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Hi Fools,

A relative gave our 1-year-old daughter a big check for Christmas, with the wish that we open a ROTH IRA for her... It's my understanding that to contribute to a ROTH IRA she must have "earned income". While that can preety much be explained away by "posing for pictures" or some other such nonsense as far as the IRS is concerned, I'm frustrated by the fact that since the check was for more than $400 my daughter would be technically obliged to pay self-employment tax on her "earnings".

I'm wondering if all this extra paperwork is really worth it for a 1-year old who won't see this money for 60 years (except for the educational-use exception). There's a limit to how much hassle I will go through just to legally avoid taxes... although this money *could* grow very fast unencumbered by taxes.

What do other FOOLs think?
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Greetings, Priced, and welcome. You wrote:

<<A relative gave our 1-year-old daughter a big check for Christmas, with the wish that we open a ROTH IRA for her... It's my understanding that to contribute to a ROTH IRA she must have "earned income". While that can preety much be explained away by "posing for pictures" or some other such nonsense as far as the IRS is concerned, I'm frustrated by the fact that since the check was for more than $400 my daughter would be technically obliged to pay self-employment tax on her "earnings".

I'm wondering if all this extra paperwork is really worth it for a 1-year old who won't see this money for 60 years (except for the educational-use exception). There's a limit to how much hassle I will go through just to legally avoid taxes... although this money *could* grow very fast unencumbered by taxes.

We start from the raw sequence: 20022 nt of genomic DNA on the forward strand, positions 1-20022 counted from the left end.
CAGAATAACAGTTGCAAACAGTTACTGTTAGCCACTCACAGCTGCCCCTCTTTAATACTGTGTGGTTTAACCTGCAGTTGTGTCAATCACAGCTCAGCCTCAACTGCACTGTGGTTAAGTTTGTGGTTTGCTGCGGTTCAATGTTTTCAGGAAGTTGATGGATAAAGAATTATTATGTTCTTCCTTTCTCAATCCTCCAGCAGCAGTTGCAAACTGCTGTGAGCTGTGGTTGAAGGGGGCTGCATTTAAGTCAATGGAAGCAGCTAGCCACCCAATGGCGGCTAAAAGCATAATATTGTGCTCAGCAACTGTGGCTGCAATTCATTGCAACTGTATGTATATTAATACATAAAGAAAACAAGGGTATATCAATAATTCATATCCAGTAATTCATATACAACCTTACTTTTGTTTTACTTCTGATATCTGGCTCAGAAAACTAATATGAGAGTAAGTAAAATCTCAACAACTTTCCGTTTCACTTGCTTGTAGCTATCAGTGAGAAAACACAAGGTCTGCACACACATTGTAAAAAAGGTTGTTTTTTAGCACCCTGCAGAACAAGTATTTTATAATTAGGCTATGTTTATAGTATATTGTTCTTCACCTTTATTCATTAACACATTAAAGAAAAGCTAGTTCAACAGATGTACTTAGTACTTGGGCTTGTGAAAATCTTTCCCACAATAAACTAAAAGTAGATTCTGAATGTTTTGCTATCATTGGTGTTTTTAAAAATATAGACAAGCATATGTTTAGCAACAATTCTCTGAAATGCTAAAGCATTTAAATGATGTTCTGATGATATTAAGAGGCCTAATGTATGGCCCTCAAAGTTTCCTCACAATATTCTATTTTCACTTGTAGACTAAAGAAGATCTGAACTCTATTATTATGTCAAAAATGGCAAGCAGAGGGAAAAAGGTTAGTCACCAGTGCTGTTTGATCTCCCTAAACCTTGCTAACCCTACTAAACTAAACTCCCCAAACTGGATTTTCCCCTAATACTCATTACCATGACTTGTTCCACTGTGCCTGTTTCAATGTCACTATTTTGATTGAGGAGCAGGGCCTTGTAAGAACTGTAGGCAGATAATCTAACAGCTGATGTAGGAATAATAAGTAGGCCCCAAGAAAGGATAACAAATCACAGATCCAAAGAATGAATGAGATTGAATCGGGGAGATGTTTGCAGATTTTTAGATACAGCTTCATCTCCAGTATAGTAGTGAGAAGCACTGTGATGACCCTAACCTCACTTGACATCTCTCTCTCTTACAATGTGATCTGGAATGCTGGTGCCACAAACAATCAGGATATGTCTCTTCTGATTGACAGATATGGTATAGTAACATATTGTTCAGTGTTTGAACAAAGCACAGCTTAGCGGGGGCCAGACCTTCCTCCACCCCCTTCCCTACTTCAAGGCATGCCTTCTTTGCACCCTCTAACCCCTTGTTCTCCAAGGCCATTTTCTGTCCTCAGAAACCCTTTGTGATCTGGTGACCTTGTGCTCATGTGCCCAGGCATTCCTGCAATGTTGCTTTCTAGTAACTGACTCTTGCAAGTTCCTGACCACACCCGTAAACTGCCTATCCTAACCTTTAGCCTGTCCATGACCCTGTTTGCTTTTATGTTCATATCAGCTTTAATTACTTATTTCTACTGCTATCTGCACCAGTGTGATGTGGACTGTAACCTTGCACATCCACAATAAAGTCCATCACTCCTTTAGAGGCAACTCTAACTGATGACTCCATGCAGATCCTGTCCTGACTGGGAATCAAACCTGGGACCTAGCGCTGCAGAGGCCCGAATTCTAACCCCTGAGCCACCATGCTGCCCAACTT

What do other FOOLs think?>>


I think it's not the smartest thing in the world to try and mess with the IRS. A gift is not earned compensation. I think it's very foolish (small "f" intended) to try and fudge the rules. Additionally, an IRS examiner may even decide it's a form of tax fraud. Do you really want that kind of grief?

Regards....Pixy
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Pixy,

What about an Educational IRA in the parents name?


GP
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GP asks:

<<What about an Educational IRA in the parents name?>>

That's fine because it's only the parent's earned income that counts. The drawback, though, is the contribution is limited to $500 per year from all sources for the child. For the one-year-old in this instance, contributions can be made for only 17 years. Compounding at 12%, that would be $27,375 towards the first year of school. At 7% inflation in college costs, that won't be enough to cover that first year. Still, it's a start.

Regards...Pixy
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>> is the contribution is limited to $500 per year from all sources for the child. <<

Ouch. Is that so ?

I thought it was $500 per year per contributor , and anybody could contribute.

No wonder so few brokers are willing to set these up easily.

Oh well.

- DD
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DD writes:

>> is the contribution is limited to $500 per year from all sources for the child. <<

Ouch. Is that so ?

I thought it was $500 per year per contributor , and anybody could contribute.

No wonder so few brokers are willing to set these up easily.


It's $500 per child maximum from all sources. And, yes, that's why so few vendors are eager to accept EIRAs. The administrative costs make them uneconomical.

Regards….Pixy
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Well in 60 years, $400 turns into $360,000 at a 12% return !!!!!

Is it worth the 'hassle' ????
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